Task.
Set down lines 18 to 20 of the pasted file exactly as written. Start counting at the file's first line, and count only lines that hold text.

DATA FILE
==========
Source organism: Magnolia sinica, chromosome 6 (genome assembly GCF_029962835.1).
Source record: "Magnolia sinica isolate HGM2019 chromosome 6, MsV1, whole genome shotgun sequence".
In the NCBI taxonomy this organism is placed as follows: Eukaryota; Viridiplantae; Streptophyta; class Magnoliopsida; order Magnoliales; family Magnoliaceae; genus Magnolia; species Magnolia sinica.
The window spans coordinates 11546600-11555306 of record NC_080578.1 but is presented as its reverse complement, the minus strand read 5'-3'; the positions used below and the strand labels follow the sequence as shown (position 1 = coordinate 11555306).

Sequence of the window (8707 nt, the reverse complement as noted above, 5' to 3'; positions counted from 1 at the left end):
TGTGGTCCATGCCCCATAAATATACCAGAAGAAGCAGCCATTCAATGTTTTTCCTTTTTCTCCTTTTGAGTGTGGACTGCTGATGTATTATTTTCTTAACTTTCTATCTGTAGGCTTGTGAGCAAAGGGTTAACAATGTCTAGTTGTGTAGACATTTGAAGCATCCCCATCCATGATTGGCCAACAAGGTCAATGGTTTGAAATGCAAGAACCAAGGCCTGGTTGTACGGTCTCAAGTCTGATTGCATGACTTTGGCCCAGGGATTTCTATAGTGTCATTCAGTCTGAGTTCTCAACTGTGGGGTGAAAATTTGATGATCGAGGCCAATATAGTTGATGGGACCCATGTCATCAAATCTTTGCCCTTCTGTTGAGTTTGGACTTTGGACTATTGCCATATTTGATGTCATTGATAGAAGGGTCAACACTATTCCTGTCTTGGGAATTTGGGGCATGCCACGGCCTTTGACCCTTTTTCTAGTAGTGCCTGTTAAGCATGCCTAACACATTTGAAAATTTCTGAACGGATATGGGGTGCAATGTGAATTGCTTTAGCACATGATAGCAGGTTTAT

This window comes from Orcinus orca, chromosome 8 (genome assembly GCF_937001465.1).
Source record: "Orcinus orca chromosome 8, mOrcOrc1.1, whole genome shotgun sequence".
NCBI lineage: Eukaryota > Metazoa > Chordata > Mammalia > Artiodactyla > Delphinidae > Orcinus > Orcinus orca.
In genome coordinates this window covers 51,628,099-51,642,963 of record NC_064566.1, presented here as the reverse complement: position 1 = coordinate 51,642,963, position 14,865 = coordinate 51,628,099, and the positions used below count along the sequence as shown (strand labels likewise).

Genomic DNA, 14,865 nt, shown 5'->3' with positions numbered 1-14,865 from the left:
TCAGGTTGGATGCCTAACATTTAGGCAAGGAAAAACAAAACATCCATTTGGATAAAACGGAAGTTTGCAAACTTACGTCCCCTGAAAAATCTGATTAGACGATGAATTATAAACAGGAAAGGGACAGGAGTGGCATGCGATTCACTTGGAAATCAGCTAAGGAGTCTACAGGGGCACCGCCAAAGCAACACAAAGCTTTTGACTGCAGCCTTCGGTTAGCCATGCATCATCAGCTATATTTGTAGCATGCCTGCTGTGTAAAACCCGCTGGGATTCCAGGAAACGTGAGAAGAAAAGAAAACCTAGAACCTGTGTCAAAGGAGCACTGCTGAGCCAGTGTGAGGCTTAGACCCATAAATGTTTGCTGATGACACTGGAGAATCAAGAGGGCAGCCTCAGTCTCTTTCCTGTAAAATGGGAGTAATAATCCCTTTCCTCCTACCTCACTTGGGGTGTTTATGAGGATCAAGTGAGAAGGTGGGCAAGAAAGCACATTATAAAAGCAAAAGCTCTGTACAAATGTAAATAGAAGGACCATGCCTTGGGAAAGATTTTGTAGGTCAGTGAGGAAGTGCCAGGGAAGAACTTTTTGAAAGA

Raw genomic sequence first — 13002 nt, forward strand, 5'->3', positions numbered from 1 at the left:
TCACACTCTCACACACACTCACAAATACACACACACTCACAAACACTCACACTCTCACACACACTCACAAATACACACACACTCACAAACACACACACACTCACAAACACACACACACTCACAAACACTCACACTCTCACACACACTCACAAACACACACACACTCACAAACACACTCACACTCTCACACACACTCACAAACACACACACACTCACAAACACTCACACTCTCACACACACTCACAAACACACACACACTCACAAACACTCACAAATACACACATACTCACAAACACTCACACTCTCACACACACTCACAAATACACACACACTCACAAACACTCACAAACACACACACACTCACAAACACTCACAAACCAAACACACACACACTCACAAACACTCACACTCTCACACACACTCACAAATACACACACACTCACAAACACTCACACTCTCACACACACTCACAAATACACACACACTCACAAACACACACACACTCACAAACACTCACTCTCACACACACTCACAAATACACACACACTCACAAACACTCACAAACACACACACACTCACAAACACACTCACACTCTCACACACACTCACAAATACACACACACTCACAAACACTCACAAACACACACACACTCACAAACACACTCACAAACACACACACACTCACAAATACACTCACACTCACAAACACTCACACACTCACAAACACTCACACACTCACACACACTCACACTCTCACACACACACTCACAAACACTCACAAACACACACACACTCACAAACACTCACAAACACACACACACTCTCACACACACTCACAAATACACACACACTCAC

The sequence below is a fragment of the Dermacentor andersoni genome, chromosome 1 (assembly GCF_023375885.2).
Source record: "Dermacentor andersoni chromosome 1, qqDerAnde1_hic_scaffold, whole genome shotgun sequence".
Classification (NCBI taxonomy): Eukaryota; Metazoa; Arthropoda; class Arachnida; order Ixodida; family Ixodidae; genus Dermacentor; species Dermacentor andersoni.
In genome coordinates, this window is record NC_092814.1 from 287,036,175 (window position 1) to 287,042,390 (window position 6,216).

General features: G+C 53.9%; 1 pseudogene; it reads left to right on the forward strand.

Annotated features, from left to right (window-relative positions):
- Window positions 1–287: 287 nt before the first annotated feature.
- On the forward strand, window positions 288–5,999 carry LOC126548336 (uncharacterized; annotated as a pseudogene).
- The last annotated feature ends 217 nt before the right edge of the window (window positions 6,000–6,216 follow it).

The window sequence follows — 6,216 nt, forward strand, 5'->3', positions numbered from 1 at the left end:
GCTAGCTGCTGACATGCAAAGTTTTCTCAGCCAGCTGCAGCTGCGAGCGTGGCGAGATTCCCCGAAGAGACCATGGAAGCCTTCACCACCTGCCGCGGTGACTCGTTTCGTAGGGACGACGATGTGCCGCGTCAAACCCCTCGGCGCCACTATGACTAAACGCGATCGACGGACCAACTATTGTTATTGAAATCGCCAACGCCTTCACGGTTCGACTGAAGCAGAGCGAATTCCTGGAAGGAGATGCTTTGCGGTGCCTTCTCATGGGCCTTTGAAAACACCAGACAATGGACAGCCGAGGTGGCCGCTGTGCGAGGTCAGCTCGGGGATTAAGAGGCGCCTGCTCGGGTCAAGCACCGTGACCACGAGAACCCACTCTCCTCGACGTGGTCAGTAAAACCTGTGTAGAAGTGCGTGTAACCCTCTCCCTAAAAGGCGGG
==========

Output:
In genome coordinates, this window is record NC_092814.1 from 287,036,175 (window position 1) to 287,042,390 (window position 6,216).

General features: G+C 53.9%; 1 pseudogene; it reads left to right on the forward strand.

Annotated features, from left to right (window-relative positions):